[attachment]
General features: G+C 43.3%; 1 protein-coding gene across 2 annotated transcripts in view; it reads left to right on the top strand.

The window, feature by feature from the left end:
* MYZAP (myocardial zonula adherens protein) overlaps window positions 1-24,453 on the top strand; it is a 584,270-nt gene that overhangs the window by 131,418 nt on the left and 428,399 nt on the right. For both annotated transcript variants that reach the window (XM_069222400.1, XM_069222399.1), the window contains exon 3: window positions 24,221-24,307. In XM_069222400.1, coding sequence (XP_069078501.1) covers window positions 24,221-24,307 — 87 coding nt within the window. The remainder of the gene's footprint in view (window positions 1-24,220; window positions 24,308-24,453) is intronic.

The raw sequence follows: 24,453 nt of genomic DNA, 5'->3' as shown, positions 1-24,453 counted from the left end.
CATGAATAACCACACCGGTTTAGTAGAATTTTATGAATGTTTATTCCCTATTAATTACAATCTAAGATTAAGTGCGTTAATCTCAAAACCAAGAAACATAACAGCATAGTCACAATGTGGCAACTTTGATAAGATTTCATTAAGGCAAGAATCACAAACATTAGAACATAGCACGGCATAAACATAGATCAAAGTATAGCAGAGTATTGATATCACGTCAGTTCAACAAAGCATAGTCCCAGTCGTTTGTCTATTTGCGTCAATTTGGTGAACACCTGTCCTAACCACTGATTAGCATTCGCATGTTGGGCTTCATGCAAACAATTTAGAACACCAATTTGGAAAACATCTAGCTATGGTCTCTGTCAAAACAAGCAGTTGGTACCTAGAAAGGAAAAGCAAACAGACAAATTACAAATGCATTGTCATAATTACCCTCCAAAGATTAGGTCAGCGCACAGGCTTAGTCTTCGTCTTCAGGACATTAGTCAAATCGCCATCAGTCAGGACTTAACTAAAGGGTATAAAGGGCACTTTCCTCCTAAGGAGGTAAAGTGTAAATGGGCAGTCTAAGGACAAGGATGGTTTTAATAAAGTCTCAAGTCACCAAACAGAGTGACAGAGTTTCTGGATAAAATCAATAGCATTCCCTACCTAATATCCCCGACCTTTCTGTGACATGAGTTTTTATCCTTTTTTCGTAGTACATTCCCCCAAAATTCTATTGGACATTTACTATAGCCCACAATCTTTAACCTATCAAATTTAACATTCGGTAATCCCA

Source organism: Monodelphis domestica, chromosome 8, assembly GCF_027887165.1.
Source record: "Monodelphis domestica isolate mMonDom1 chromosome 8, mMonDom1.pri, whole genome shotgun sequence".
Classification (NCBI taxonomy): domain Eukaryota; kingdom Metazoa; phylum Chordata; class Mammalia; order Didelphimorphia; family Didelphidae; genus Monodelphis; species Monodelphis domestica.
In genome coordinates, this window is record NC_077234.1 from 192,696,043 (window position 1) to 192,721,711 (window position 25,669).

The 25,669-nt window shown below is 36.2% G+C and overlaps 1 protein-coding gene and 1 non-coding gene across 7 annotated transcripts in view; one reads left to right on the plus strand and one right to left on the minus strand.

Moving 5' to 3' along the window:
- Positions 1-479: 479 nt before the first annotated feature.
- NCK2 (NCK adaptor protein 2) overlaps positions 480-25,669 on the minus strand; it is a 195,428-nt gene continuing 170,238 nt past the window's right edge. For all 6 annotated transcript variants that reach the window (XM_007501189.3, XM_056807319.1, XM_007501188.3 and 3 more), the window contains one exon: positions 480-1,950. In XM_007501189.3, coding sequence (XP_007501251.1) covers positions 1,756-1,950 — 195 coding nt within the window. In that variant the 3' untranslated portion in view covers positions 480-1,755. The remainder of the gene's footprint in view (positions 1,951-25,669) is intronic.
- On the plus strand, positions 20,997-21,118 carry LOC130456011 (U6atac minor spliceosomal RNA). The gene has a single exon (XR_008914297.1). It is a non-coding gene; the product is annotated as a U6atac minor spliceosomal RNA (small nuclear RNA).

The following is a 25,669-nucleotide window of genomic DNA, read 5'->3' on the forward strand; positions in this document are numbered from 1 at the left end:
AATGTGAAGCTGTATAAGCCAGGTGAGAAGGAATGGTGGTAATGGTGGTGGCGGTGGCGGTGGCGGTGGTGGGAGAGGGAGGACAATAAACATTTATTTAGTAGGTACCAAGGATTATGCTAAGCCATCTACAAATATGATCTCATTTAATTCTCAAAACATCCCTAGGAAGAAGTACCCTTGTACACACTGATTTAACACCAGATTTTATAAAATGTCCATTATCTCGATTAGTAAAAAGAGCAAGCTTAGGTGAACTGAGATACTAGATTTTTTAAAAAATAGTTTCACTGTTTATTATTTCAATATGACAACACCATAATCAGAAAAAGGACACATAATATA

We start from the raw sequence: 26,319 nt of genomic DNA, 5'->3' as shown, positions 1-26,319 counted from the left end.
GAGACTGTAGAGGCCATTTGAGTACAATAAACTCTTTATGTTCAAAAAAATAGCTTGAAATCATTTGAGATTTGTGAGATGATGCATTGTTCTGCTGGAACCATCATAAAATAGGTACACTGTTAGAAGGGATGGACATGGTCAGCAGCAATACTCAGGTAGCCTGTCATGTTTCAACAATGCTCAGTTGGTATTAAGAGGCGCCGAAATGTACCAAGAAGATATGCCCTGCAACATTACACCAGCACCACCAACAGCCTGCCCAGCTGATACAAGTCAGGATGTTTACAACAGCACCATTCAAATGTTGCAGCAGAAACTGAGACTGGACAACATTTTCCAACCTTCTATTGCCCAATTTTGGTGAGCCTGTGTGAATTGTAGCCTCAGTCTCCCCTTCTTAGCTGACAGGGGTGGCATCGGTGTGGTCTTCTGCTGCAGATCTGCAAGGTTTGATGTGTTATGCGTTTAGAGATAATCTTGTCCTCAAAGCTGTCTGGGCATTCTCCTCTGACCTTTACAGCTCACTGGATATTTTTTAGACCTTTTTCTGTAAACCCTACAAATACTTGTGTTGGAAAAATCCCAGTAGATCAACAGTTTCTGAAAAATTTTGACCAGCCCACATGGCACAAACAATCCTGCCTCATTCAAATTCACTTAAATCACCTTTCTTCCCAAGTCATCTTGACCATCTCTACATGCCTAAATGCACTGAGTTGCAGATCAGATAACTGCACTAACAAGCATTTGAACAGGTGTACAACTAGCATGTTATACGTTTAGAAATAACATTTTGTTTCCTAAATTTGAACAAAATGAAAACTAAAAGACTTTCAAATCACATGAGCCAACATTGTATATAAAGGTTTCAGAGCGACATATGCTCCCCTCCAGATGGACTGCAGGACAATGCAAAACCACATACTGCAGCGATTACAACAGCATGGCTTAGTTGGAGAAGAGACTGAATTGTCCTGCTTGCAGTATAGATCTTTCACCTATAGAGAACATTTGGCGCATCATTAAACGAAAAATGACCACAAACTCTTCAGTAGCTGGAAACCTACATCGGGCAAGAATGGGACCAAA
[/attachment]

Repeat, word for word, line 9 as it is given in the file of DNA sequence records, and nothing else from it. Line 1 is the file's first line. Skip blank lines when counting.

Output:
In genome coordinates, this window is record NC_077234.1 from 192,696,043 (window position 1) to 192,721,711 (window position 25,669).